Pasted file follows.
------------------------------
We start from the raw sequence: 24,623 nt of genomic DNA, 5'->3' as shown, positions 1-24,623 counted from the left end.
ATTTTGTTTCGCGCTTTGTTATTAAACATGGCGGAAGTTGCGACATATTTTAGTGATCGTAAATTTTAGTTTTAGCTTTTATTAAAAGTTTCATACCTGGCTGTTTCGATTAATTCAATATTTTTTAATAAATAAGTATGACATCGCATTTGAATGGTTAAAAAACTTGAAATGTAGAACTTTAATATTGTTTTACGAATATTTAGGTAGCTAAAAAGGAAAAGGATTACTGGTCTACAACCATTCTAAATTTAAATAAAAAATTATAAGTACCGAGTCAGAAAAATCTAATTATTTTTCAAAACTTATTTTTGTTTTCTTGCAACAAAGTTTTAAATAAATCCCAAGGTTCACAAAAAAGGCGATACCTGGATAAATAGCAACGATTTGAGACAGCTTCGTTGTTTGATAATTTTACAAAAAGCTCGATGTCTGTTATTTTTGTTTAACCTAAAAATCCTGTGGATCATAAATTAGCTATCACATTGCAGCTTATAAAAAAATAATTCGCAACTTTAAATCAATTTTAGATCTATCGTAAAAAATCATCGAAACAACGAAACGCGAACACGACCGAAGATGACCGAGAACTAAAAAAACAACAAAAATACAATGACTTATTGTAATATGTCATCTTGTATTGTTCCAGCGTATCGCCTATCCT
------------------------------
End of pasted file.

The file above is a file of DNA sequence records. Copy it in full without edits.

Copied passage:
We start from the raw sequence: 24,623 nt of genomic DNA, 5'->3' as shown, positions 1-24,623 counted from the left end.
ATTTTGTTTCGCGCTTTGTTATTAAACATGGCGGAAGTTGCGACATATTTTAGTGATCGTAAATTTTAGTTTTAGCTTTTATTAAAAGTTTCATACCTGGCTGTTTCGATTAATTCAATATTTTTTAATAAATAAGTATGACATCGCATTTGAATGGTTAAAAAACTTGAAATGTAGAACTTTAATATTGTTTTACGAATATTTAGGTAGCTAAAAAGGAAAAGGATTACTGGTCTACAACCATTCTAAATTTAAATAAAAAATTATAAGTACCGAGTCAGAAAAATCTAATTATTTTTCAAAACTTATTTTTGTTTTCTTGCAACAAAGTTTTAAATAAATCCCAAGGTTCACAAAAAAGGCGATACCTGGATAAATAGCAACGATTTGAGACAGCTTCGTTGTTTGATAATTTTACAAAAAGCTCGATGTCTGTTATTTTTGTTTAACCTAAAAATCCTGTGGATCATAAATTAGCTATCACATTGCAGCTTATAAAAAAATAATTCGCAACTTTAAATCAATTTTAGATCTATCGTAAAAAATCATCGAAACAACGAAACGCGAACACGACCGAAGATGACCGAGAACTAAAAAAACAACAAAAATACAATGACTTATTGTAATATGTCATCTTGTATTGTTCCAGCGTATCGCCTATCCT